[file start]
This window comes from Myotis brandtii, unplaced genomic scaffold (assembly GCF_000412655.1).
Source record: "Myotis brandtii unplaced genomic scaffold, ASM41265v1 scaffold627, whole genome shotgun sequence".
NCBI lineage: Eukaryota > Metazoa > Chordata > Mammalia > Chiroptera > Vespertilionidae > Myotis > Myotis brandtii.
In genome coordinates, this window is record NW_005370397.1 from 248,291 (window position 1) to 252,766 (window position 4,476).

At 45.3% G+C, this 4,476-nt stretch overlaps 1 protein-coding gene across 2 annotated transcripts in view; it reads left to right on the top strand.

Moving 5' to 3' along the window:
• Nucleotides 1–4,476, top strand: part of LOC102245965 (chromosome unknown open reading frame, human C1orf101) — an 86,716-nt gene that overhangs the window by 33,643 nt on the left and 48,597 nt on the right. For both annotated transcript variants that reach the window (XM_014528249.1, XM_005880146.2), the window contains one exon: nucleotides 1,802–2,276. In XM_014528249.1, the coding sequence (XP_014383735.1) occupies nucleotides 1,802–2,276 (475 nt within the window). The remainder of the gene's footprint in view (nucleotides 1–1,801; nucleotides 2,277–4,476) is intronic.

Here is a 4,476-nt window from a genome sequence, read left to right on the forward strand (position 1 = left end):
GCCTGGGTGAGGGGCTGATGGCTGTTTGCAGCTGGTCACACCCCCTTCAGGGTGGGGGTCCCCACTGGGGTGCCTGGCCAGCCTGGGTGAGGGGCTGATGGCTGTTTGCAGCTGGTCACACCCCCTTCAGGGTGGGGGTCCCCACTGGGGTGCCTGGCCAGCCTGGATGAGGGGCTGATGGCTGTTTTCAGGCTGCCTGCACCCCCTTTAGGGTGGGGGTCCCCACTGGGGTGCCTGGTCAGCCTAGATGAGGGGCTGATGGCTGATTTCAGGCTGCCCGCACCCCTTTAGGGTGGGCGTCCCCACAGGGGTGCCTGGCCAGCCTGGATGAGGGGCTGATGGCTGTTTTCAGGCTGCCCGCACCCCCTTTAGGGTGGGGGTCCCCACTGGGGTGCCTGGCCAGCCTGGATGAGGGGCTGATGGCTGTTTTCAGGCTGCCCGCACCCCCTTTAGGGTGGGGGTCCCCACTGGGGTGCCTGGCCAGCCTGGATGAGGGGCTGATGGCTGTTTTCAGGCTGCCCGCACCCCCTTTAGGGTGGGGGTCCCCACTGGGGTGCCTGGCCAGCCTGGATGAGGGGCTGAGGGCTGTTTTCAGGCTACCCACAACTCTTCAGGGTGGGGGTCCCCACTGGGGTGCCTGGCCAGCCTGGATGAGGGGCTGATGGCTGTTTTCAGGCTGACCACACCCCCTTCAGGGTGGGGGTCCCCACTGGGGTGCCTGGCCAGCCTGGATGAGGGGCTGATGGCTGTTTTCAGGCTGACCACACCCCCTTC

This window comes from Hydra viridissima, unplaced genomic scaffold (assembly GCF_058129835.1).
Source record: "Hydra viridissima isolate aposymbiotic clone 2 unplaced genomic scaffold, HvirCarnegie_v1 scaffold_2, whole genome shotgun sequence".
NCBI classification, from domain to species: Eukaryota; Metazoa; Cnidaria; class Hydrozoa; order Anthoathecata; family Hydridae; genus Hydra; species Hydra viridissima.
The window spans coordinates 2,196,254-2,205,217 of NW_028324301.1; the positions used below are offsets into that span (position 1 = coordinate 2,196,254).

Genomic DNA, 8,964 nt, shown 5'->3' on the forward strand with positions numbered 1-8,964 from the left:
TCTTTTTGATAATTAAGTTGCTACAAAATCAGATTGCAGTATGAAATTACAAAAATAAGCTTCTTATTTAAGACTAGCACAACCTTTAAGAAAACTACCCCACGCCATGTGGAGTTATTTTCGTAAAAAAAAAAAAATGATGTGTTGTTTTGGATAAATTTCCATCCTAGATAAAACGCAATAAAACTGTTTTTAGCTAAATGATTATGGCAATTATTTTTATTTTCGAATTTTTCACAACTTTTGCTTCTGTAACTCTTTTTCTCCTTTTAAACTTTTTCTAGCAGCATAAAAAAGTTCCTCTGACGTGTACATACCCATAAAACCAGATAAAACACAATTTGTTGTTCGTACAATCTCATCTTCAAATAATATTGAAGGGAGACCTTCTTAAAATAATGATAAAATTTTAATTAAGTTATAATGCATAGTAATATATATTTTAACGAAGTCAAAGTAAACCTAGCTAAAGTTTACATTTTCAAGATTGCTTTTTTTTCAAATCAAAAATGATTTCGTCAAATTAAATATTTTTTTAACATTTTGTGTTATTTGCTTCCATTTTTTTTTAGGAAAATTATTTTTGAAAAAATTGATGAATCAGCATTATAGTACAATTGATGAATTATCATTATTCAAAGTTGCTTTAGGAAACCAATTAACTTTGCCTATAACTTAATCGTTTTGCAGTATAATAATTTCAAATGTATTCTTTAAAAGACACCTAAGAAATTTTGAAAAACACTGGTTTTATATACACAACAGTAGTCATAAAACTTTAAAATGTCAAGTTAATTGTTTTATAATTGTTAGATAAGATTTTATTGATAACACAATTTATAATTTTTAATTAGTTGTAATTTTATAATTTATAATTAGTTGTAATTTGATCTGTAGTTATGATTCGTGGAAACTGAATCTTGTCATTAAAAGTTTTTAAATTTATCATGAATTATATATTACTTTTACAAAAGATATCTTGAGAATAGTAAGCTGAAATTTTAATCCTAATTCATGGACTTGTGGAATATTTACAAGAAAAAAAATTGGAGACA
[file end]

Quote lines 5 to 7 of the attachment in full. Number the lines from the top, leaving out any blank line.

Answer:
At 45.3% G+C, this 4,476-nt stretch overlaps 1 protein-coding gene across 2 annotated transcripts in view; it reads left to right on the top strand.

Moving 5' to 3' along the window:
• Nucleotides 1–4,476, top strand: part of LOC102245965 (chromosome unknown open reading frame, human C1orf101) — an 86,716-nt gene that overhangs the window by 33,643 nt on the left and 48,597 nt on the right. For both annotated transcript variants that reach the window (XM_014528249.1, XM_005880146.2), the window contains one exon: nucleotides 1,802–2,276. In XM_014528249.1, the coding sequence (XP_014383735.1) occupies nucleotides 1,802–2,276 (475 nt within the window). The remainder of the gene's footprint in view (nucleotides 1–1,801; nucleotides 2,277–4,476) is intronic.